The Science+Art Project

The following experts have been interviewed and are advisors to Science+Art.

Arthur I. Miller is a science historian at University College London. Miller has written extensively on the history and philosophy of 19th and 20th century science and technology, cognitive science, scientific creativity, and the relation between science and art. He is author of the following books: Insight Of Genius: Imagery And Creativity In Science And Art , Einstein, Picasso: Space, Time And The Beauty That Causes Havoc which was nominated for a Pulitzer Prize.

Martin Kemp, art historian at Oxford, is considered one of the most important Leonardo scholars today. He is author of the book The Science of Art. Kemp created the CD-ROM for Leonardo's CODEX, a collection of Leonardo's writings and drawings about science and nature. He has guest-curated a series of exhibits on Leonardo, including those at the National Gallery in Washington, D.C. and the Metropolitan Museum in New York. His columns in Nature were published as the book Visualizations.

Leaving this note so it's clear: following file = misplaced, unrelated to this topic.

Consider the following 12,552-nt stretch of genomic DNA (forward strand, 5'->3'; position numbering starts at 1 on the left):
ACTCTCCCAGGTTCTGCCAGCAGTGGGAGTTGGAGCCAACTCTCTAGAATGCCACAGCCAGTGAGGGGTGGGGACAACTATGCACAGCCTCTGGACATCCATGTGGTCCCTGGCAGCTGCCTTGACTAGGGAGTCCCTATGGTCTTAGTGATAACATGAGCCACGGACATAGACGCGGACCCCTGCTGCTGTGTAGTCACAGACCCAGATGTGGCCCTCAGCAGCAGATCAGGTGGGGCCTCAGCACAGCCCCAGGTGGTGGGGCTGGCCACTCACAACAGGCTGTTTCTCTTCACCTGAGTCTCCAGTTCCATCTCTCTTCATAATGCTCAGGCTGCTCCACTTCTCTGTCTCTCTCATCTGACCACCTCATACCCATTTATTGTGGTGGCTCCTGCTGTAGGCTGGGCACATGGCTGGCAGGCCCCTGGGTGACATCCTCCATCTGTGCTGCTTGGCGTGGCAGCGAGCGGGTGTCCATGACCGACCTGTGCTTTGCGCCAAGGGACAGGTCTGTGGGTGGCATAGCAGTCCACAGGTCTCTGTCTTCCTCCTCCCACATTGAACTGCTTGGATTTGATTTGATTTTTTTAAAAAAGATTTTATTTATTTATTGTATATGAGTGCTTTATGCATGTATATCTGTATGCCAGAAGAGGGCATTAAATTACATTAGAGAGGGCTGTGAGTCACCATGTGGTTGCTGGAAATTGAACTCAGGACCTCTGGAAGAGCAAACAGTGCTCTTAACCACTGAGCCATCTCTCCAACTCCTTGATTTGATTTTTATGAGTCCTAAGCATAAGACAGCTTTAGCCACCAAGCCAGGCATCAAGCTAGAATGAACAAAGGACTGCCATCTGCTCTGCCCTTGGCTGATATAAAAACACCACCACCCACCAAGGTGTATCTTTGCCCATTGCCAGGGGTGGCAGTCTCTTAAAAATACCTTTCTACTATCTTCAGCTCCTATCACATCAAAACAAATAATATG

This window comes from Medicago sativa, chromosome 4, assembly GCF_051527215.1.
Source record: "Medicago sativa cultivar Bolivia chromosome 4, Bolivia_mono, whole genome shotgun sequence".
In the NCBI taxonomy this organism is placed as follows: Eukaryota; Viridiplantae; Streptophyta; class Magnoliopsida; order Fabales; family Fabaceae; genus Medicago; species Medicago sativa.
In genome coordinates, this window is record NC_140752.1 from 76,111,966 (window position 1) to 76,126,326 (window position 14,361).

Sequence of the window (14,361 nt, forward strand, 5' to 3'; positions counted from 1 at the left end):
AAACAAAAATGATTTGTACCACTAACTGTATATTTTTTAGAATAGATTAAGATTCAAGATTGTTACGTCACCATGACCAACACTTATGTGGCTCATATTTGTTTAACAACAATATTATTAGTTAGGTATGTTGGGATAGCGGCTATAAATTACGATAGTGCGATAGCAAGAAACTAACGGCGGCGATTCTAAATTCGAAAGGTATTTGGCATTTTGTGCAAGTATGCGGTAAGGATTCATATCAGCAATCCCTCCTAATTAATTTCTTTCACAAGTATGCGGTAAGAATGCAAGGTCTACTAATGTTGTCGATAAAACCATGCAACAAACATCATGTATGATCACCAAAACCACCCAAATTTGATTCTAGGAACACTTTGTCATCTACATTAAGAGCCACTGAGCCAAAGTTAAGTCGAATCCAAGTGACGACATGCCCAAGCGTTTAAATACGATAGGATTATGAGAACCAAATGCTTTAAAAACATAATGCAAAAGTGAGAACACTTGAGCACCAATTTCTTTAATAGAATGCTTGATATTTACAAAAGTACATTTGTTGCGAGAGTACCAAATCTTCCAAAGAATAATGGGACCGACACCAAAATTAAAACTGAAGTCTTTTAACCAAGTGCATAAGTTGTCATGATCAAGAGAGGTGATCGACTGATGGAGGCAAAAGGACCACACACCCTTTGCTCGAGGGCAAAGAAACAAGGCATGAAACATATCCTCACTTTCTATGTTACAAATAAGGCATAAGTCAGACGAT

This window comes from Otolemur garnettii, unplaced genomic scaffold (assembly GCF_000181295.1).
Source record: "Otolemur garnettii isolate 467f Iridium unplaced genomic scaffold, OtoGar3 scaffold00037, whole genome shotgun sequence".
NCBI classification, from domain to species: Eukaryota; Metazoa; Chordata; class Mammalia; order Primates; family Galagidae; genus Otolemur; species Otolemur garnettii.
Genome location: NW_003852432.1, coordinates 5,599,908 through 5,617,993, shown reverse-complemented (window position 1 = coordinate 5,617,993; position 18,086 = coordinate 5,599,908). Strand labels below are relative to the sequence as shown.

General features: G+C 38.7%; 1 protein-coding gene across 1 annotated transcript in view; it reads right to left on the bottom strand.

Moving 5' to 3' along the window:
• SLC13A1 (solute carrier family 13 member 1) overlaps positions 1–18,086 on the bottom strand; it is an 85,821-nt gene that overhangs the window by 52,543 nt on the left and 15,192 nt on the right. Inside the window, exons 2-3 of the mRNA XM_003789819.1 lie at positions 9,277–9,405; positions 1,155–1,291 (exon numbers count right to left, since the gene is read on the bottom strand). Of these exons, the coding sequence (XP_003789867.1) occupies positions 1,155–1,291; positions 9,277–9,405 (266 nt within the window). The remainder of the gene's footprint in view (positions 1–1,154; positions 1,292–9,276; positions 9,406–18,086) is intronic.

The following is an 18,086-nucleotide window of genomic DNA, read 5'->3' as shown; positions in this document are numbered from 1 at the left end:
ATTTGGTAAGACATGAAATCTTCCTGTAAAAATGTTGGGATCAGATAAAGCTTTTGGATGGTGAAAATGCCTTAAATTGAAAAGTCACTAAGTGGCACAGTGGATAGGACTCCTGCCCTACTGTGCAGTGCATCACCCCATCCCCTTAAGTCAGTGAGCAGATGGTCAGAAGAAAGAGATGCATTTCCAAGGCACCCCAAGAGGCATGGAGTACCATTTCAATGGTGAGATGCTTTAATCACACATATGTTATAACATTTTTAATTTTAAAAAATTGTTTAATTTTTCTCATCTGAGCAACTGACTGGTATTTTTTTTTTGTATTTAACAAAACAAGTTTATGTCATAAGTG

Semir Zeki, neurobiologist at University College London, charted the visual brain and is one of the world's authorities on how art is handled in the brain, about the ways we register everything from Picasso's cubes to Pollock's drips. He uses fMRI technology to measure and analyze what happens in the brain when we look at art. He in fact is using art primarily as a tool in analyzing the visual brain. He wrote Inner Vision and A Vision Of The Brain. Zeki started the Institute of Neuroesthetics which combines art and science.

Louise Lippincott is Curator of Fine Arts at the Carnegie Museum of Art. Lippincott was curator of the Carnegie Museum's exhibit on "Light," and author of the accompanying book Light: The Industrial Era, 1750 to 1900, Art and Science, Technology and Science. A sequel was "Fierce Friends: Artists and Animals 1750-1900," about Darwin's influence on art.

Fractal art by Sven Geier